Of things both in heaven and in the earth, and under the earth; things which have been, things which are, things which must shortly come to pass; things which are at home, things which are abroad; the wars and the perplexities of the nations, and the judgments which are on the land; and a knowledge also of countries and of kingdoms. 
Former President Eric Shumway also eloquently advised how we can bridge cultural differences:
The gospel is the point of supreme reference which bridges ethnic chasms in ways the principles of other international organizations cannot. Of course, the gospel does not eliminate the preferential differences in dress, music, and the arts. In fact, it even seeks to preserve and promote the vast stores of cultural wisdom and beauty which reinforce gospel ideals and give infinite variety and flavor to a people. 
Following this wisdom, I hope we will become conscientious readers and can “be instructed more perfectly in theory, in principle, in doctrine, in the law of the gospel, in all things that pertain unto the kingdom of God...for us to understand” (Doctrine & Covenants 88: 78) and better partake of these “vast stores of cultural wisdom and beauty.” In this talanoa, even through the medium of a public speech and moving images, we as audience would offer our “willing suspension of disbelief,”  when engaging a fictional world, and better yet, our willing suppression of prejudice, when engaging an unfamiliar or even strange world through our eyes seeing and ears listening.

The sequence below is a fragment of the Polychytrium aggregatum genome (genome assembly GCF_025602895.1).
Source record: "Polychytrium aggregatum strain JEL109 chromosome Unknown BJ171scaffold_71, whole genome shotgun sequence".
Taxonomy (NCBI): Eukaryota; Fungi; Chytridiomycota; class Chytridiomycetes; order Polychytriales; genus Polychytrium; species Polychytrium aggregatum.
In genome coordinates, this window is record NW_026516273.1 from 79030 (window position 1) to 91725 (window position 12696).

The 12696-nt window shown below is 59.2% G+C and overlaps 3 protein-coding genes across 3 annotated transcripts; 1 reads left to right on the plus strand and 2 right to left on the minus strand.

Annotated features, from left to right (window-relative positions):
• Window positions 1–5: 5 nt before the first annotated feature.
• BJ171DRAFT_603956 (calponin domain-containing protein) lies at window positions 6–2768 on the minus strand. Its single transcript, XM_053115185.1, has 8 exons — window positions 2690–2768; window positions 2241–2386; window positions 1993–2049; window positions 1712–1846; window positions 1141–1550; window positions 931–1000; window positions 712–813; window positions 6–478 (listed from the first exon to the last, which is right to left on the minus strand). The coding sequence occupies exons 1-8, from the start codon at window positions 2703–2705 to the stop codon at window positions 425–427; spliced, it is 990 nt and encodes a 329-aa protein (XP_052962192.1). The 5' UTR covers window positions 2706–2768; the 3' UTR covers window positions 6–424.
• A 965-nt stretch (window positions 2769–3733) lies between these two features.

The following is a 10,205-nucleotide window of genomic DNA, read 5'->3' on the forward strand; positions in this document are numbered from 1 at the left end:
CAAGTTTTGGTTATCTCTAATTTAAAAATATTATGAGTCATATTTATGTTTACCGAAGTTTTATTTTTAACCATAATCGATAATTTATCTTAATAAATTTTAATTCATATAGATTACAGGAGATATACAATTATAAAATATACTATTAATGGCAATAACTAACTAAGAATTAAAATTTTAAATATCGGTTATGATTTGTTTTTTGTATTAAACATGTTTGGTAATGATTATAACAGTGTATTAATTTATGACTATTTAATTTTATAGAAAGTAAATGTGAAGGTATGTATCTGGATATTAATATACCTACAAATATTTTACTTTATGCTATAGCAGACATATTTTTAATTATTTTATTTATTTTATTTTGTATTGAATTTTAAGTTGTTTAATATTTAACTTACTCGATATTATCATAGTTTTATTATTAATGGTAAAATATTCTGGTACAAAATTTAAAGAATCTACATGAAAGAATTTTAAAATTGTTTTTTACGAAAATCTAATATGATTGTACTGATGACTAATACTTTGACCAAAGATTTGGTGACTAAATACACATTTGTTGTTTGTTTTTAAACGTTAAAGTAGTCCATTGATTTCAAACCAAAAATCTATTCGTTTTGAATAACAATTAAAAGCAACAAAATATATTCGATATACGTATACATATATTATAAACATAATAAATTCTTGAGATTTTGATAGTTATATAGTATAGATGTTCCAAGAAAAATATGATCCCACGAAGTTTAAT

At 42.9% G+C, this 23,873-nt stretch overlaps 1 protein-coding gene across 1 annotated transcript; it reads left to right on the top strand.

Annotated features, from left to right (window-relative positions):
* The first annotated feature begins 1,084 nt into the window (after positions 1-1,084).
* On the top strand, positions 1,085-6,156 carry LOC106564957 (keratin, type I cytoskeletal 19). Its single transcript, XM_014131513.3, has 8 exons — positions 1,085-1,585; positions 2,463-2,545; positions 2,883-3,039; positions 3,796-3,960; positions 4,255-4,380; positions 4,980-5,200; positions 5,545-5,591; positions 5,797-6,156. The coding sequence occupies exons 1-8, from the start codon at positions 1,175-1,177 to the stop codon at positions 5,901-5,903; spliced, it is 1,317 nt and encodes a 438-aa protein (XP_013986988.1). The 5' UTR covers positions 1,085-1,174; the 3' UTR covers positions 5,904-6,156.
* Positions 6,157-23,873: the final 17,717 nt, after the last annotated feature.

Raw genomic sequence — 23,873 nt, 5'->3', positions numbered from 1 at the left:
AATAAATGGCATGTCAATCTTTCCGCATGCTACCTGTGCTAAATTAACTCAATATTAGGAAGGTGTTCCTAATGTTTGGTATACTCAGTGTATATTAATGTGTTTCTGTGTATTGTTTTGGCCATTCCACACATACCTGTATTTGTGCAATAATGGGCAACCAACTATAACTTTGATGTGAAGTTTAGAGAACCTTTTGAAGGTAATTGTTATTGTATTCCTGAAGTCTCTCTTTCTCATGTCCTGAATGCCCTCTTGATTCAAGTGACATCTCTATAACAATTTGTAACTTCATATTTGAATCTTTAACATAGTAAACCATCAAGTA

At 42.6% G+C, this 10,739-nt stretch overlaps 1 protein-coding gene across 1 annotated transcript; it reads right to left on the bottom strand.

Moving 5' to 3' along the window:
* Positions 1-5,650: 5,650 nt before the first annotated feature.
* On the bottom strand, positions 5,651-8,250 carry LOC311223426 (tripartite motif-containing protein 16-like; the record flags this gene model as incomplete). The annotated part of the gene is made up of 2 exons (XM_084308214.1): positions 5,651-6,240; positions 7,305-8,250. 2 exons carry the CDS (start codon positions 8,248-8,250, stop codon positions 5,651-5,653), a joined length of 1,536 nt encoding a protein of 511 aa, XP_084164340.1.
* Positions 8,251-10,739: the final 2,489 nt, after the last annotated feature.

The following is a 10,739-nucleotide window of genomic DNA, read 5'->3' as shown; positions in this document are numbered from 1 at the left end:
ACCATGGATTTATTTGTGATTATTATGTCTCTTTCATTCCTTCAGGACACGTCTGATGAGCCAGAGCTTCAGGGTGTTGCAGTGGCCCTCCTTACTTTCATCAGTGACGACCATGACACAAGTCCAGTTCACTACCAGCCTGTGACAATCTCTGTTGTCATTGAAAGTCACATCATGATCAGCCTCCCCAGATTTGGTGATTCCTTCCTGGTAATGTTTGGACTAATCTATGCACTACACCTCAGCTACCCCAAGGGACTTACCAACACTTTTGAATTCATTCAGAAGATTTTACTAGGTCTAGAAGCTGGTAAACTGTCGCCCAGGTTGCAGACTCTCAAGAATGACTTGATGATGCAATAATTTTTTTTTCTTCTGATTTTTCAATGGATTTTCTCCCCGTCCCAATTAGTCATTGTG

Both Seediq Bale and Waru attempt to connect cinema with the cultures’ oral traditions and utilize both mainstream and unconventional storytelling strategies. First Cinema is the commercial-driven, Hollywood filmmaking in the so-called “invisible” style.  Second Cinema refers to European art film’s individualistic form of expression. Third Cinema as a movement began in the 1960s’ Latin America that viewed cinema as a decolonizing tool.  Forty years later, Māori filmmaker Barry Barclay coined the term “Fourth Cinema” to classify Indigenous cinema (with a capital “I”), made by and for Indigenous peoples.  Third and Fourth Cinemas share similar goals and storytelling styles in carving out a space for activism and political engagement. As audience, I propose to look at them through their cultural lens so “the judgments which are on the land; and knowledge also of countries and of kingdoms” can be obtained and become meaningful to us. It is a responsible lens, pun also intended, as each frame or story has to be situated in a particular time and space in the cinematic, narrative, and extra-diegetic worlds in terms of production, distribution, and reception. The Moana-based tāvā-ism, as a way of knowing, sees art as “genealogy of times and spaces…a product of temporally, spatially (and practically) intersecting material, psychological, and social entities” and as “tā-vā (time-space) transformation, where conflicts in fuo-uho (form-content) are symmetrically mediated to produce potupotutatau (harmony).”  This theory seeks to indigenize aesthetics and historiography, and emphasizes in storytelling the discursive space and subjectivity in relation to the hierarchical placement of cultural actors.